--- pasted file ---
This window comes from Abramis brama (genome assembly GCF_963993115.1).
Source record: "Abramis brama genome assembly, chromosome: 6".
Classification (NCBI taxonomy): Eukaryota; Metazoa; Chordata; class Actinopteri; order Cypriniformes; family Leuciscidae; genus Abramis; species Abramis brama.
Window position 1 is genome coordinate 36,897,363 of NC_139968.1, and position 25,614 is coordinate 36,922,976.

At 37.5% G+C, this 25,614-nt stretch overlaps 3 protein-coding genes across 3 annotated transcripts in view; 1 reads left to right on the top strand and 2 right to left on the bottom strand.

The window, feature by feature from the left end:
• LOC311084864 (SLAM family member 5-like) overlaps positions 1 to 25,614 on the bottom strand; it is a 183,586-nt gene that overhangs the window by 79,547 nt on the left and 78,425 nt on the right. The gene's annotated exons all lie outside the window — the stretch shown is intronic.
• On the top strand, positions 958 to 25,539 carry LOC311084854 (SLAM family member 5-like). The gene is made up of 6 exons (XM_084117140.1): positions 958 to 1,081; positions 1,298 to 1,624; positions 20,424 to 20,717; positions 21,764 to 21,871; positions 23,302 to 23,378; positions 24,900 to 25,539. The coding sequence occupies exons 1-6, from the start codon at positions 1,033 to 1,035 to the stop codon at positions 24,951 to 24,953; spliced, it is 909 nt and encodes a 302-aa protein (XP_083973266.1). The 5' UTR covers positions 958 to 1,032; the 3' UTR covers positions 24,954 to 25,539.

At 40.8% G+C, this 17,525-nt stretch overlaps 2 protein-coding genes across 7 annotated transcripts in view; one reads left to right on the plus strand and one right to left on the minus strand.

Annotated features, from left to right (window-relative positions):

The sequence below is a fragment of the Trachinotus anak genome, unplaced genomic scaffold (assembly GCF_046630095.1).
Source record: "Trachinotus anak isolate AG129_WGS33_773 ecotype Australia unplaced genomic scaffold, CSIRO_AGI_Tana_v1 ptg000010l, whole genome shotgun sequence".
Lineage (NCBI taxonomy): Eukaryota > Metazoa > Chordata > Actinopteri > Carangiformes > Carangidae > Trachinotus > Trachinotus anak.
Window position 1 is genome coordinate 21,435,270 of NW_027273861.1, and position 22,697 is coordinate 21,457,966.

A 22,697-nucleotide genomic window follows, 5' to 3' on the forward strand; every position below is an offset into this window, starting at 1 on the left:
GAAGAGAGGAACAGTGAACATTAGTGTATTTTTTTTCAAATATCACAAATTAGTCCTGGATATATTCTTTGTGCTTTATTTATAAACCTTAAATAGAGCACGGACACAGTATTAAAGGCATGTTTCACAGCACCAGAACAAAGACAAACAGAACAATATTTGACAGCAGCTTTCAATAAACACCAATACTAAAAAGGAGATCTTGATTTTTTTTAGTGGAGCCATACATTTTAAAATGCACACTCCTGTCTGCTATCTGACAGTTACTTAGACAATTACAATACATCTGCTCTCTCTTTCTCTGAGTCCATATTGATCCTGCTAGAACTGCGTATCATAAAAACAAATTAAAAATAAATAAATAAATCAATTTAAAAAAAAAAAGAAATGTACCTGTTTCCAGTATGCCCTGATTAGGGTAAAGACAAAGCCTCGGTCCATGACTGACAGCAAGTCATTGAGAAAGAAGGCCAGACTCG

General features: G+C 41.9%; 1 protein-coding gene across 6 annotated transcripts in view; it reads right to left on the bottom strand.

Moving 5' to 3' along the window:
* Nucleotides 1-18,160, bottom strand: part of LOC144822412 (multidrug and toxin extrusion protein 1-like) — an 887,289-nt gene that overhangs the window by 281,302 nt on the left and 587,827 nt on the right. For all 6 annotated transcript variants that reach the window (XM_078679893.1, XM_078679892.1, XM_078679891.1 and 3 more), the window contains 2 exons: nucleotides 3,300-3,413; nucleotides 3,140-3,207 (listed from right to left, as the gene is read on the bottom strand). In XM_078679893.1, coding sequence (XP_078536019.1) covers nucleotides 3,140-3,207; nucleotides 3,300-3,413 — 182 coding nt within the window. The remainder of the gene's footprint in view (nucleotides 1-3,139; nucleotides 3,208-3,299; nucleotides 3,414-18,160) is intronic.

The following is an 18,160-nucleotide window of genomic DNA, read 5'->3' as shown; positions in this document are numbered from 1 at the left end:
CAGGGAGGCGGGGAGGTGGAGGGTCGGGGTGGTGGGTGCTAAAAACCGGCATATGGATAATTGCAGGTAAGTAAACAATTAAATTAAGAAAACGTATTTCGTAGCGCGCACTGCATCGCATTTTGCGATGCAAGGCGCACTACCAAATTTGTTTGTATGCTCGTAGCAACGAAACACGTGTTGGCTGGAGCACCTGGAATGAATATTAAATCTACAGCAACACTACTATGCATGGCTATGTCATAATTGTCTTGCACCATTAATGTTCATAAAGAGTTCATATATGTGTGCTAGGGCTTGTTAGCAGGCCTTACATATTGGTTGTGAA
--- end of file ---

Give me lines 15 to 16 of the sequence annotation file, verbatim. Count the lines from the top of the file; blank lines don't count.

A 22,697-nucleotide genomic window follows, 5' to 3' on the forward strand; every position below is an offset into this window, starting at 1 on the left:
GAAGAGAGGAACAGTGAACATTAGTGTATTTTTTTTCAAATATCACAAATTAGTCCTGGATATATTCTTTGTGCTTTATTTATAAACCTTAAATAGAGCACGGACACAGTATTAAAGGCATGTTTCACAGCACCAGAACAAAGACAAACAGAACAATATTTGACAGCAGCTTTCAATAAACACCAATACTAAAAAGGAGATCTTGATTTTTTTTAGTGGAGCCATACATTTTAAAATGCACACTCCTGTCTGCTATCTGACAGTTACTTAGACAATTACAATACATCTGCTCTCTCTTTCTCTGAGTCCATATTGATCCTGCTAGAACTGCGTATCATAAAAACAAATTAAAAATAAATAAATAAATCAATTTAAAAAAAAAAAGAAATGTACCTGTTTCCAGTATGCCCTGATTAGGGTAAAGACAAAGCCTCGGTCCATGACTGACAGCAAGTCATTGAGAAAGAAGGCCAGACTCG